Confession: I generally loathe Tarantino’s films. I’ve tried and tried, revisiting various QT movies numerous times to try to see what everyone else seems to see, but I still come away feeling drained and annoyed. So, while my overall opinion on his filmography is decidedly mixed to negative, “Inglourious Basterds” is the only Tarantino film I can sincerely call good. “Basterds” is the only one of his films where I feel the on-screen violence is somewhat justified by the narrative themes, where the dialogue isn’t wholly galling and self-indulgent, and where we are truly implicated as the audience in the celebratory revenge bloodlust. I love the performances from Waltz and Laurent, though I still have real problems with how women are portrayed (esp. Shoshanna’s fate and how that scene is shot) but it’s the strongest of Tarantino’s love letters to cinema and (tragically) more relevant ten years later in our contemporary political climate.
Lindsey Romain (@lindseyromain), Staff Writer for Nerdist
“Reservoir Dogs” and “Pulp Fiction” are seminal movies, but best? I’ll go with “Inglourious Basterds,” which is just about perfect, a fun and explosive piece of revisionist history that marries all of Tarantino’s best instincts and skills. It’s both delightfully entertaining and, at times, truly scary–Christoph Waltz as Hans Landa shifts from cartoonish buffoon to terrifying killer with a snap of a finger, one of the best characters and performances in any Tarantino movie. He also grounds all of extreme violence and Hitler-killing antics with Melanie Laurent’s Shosanna Dreyfus, a Jewish woman living incognito in France, whose blackened heart seeks the best — and most satisfying — type of vengeance. Tarantino ends the film with the words “I think this just might be my masterpiece,” which feels like his own acknowledgment that this is a director firing on all cylinders.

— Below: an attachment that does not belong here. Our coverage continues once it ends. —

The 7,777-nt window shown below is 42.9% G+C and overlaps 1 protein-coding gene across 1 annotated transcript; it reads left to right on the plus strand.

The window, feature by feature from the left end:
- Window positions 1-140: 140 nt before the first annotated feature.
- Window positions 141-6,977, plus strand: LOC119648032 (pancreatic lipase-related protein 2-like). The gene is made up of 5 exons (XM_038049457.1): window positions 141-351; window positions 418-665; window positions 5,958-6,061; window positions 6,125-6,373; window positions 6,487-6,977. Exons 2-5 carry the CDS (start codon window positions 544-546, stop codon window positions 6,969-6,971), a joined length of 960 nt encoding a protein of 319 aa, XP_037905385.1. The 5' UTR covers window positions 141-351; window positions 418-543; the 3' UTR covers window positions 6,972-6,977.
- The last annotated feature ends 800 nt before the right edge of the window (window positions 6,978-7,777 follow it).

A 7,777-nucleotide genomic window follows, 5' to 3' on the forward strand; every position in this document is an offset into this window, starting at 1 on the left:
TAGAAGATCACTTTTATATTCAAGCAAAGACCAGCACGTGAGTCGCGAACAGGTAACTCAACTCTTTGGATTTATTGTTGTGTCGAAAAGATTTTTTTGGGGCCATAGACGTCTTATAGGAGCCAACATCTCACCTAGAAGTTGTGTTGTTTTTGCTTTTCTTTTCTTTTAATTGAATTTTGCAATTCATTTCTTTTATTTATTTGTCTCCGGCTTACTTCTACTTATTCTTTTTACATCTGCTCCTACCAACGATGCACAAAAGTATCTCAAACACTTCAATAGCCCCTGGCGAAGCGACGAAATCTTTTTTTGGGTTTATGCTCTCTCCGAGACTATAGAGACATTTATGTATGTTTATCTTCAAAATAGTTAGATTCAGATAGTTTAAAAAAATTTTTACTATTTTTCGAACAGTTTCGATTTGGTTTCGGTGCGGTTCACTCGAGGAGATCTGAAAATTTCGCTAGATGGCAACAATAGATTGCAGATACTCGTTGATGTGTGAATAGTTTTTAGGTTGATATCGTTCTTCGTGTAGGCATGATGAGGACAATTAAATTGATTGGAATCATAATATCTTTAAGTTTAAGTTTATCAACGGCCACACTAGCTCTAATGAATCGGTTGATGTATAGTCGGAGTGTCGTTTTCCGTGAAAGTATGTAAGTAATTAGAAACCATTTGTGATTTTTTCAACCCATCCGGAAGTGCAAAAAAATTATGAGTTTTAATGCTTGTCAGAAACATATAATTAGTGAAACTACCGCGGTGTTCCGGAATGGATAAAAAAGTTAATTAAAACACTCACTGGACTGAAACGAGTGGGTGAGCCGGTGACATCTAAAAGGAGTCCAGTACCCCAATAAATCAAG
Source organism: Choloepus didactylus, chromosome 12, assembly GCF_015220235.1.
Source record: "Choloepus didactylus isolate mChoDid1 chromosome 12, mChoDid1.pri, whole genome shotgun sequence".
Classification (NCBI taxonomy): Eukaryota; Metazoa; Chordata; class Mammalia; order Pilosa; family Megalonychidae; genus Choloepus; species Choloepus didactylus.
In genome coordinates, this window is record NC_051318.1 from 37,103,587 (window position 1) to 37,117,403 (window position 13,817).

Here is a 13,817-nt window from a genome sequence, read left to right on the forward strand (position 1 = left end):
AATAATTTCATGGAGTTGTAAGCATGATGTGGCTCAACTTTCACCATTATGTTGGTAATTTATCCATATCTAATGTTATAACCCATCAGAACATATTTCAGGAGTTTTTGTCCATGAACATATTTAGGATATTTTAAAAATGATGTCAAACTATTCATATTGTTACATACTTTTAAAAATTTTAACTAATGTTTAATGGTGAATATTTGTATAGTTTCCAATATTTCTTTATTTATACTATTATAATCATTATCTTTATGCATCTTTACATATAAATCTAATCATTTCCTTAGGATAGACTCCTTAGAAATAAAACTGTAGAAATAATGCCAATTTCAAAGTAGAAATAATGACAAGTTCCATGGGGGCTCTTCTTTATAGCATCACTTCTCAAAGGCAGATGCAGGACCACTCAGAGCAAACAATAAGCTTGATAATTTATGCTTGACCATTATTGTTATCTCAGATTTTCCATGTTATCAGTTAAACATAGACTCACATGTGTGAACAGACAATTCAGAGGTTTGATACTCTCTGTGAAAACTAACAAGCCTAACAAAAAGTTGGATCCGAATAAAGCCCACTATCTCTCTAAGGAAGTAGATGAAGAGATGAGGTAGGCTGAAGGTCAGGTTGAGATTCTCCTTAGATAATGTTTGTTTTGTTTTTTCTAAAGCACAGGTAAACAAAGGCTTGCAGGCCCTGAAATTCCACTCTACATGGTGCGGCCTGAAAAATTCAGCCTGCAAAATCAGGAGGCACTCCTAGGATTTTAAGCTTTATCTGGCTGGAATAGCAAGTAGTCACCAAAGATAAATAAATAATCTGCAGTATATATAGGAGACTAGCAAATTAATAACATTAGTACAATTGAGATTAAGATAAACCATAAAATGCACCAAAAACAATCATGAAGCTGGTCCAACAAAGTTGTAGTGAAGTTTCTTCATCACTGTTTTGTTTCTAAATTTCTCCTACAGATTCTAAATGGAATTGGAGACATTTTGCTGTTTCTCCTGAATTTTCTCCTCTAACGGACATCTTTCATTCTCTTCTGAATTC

The best Tarantino film is “Inglourious Basterds.” For all intents and purposes, “Basterds” was my introduction to Tarantino upon its release in 2009. Maybe its because I’m Jewish and had family die in the Holocaust, but “Basterds” was the film I left wishing the ending were real.
Andrea Thompson (@areelofonesown), The Spool, The Young Folks, A Reel Of One’s Own, Film Girl Film
I’ve grown steadily more disillusioned with Quentin Tarantino as a filmmaker, but I’ll always have a soft spot for the violent, bloody epic that is Inglourious Basterds. Its liberal use of subtitles is reminiscent of an arthouse film, but it didn’t seem to bother moviegoers who supposedly eschew such things, given the sheer spectacle and revisionist delights Tarantino gleefully provides. “Inglourious Basterds” starts right off with a series of greats: one of the best all-time opening scenes, featuring a villain who could vie for the title of greatest cinematic bad guy ever in Hans Landa (Christoph Waltz), who also gets one of the most incredible introductions ever. In Landa’s opening conversation, or rather, interrogation, of a French farmer, every word might as well be a bullet, so precisely do Tarantino and Waltz use language to its fullest effect, building suspense until the end arrives in blood and tragedy. In the fiery finale, film itself becomes a weapon, memorializing Shoshanna (Mélanie Laurent) as she takes her revenge for the death of her family in the most cinematic way possible while literally burning down the house and the Nazis in it, even reserving a particularly violent death for Hitler himself.